Mount Zion Temple of St. Paul, Minnesota’s First Synagogue, 1856-

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Mount Zion Temple, Minnesota’s First Synagogue

Mount Zion Hebrew Association was founded in St. Paul in 1856 by eight German-Jewish families who came up the Mississippi from St. Louis.

The total population of St. Paul at that time was 1,200.

Joseph Ullman and Isidor Rose were in the fur business.

Other founders were in the clothing and liquor businesses.

Mt. Zion’s charter was signed by Minnesota Territorial Governor Willis Gorman in 1857.

Services were held in a rented room on Robert Street between 3rd and 4th Streets.

 

In 1870, when the congregation was 14 years old, it built a wood-frame American Gothic style building for $750 on 10th and Minnesota Streets.

Mt. Zion Congregation's first building

Mt. Zion Congregation’s first building

In 1871, Leopold Winter  was hired as its first ordained Rabbi.

In 1878, the congregation formally adapted Reform Jewish practices and joined the Union of American Hebrew Congregations

The original building was sold and moved off the site and a new brick building constructed in 1881.

Besides the congregation, other non-Jewish members of St. Paul contributed to the building fund.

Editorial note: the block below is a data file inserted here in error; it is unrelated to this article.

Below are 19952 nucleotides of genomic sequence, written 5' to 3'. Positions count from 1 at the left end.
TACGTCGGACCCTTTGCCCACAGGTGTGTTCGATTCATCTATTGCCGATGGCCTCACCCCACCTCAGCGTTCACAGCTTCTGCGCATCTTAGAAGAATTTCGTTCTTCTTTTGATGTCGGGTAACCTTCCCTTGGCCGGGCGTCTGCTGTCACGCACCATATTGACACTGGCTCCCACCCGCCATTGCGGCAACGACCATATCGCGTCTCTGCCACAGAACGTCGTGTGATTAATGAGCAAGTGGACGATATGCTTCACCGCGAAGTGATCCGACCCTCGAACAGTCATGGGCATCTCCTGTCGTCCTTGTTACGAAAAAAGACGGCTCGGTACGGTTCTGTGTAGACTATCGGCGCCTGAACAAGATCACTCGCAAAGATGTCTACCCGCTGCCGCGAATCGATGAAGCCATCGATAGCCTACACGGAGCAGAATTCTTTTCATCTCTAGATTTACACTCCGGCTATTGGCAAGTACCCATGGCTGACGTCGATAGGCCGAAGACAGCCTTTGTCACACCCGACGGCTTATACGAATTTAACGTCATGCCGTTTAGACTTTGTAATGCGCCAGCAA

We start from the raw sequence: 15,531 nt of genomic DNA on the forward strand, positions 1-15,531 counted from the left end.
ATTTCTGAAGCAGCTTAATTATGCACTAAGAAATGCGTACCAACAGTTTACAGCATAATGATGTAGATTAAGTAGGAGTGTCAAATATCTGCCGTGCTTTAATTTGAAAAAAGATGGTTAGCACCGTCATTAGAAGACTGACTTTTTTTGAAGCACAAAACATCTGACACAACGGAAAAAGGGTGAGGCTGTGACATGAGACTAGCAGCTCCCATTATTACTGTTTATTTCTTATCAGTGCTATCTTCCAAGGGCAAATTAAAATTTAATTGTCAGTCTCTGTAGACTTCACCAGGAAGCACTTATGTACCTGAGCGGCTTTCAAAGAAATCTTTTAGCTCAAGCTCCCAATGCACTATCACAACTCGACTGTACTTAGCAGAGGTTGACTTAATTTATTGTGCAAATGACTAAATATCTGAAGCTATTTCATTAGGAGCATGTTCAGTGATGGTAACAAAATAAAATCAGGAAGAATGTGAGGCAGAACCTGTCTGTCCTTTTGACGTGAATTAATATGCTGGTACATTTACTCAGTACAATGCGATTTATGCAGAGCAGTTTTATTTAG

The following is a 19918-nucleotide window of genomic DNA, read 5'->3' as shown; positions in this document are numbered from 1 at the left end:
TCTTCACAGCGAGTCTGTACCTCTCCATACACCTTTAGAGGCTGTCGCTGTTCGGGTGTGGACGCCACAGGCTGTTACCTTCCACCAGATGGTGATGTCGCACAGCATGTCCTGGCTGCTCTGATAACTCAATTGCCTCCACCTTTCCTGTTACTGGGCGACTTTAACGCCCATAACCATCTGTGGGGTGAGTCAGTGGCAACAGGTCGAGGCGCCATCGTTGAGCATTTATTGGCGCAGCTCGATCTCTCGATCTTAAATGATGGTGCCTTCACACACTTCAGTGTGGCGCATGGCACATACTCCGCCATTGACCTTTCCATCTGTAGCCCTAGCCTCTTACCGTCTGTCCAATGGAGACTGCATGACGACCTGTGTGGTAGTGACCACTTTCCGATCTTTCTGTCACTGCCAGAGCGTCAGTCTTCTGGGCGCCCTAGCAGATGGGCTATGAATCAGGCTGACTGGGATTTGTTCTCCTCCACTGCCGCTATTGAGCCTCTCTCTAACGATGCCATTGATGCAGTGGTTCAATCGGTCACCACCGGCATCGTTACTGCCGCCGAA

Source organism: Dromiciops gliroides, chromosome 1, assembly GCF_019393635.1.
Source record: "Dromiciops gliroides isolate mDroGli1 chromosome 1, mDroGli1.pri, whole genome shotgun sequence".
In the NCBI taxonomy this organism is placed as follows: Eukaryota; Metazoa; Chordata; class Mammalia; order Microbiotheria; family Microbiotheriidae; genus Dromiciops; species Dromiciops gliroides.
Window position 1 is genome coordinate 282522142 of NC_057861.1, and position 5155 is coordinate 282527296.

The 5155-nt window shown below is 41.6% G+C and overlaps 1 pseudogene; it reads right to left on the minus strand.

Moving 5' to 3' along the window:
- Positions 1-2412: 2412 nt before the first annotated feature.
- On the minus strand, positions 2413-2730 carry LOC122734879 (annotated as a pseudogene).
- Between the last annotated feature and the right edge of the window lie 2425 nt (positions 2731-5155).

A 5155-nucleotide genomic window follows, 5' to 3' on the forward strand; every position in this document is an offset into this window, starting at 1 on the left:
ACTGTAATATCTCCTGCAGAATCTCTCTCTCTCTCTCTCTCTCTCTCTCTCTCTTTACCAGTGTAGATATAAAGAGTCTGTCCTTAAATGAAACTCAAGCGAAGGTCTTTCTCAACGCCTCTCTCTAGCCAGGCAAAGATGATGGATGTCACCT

In 1904, the advent of streetcars enabled the Jewish community to expand westward.

Now consisting of 120 households, the congregation moved to Holly and Avon in 1904, selling its older building to an Orthodox congregation.

The new building was in the new Classical style construction.

 

In 1948, Rabbi W. Gunther Plaut became its spiritual leader.

 

In 1954, with over 700 membership families to serve, Congregation Mount Zion moved to its current location at Summit and Hamline.

Mt. Zion's Current Building in St. Paul

Mt. Zion’s Current Building in St. Paul

The new synagogue was designed by architect Erich Mendelsohn.

 

In 1967, a young girl, Debbie Friedman, destined to be a famous Jewish song writer, was confirmed at Mount Zion.

 

Debbie Friedman

Sources:

Most of this information is from a plaque recently created with the help of the Jewish American Society for Historic Preservation., May, 2017.

Also, The Jews of Minnesota, the First Seventy-five Years, by W. Gunther Plaut, American Jewish Historical Society, NY, 1959

 

 

Older pictures of the synagogue, artifacts, etc. would be appreciated.

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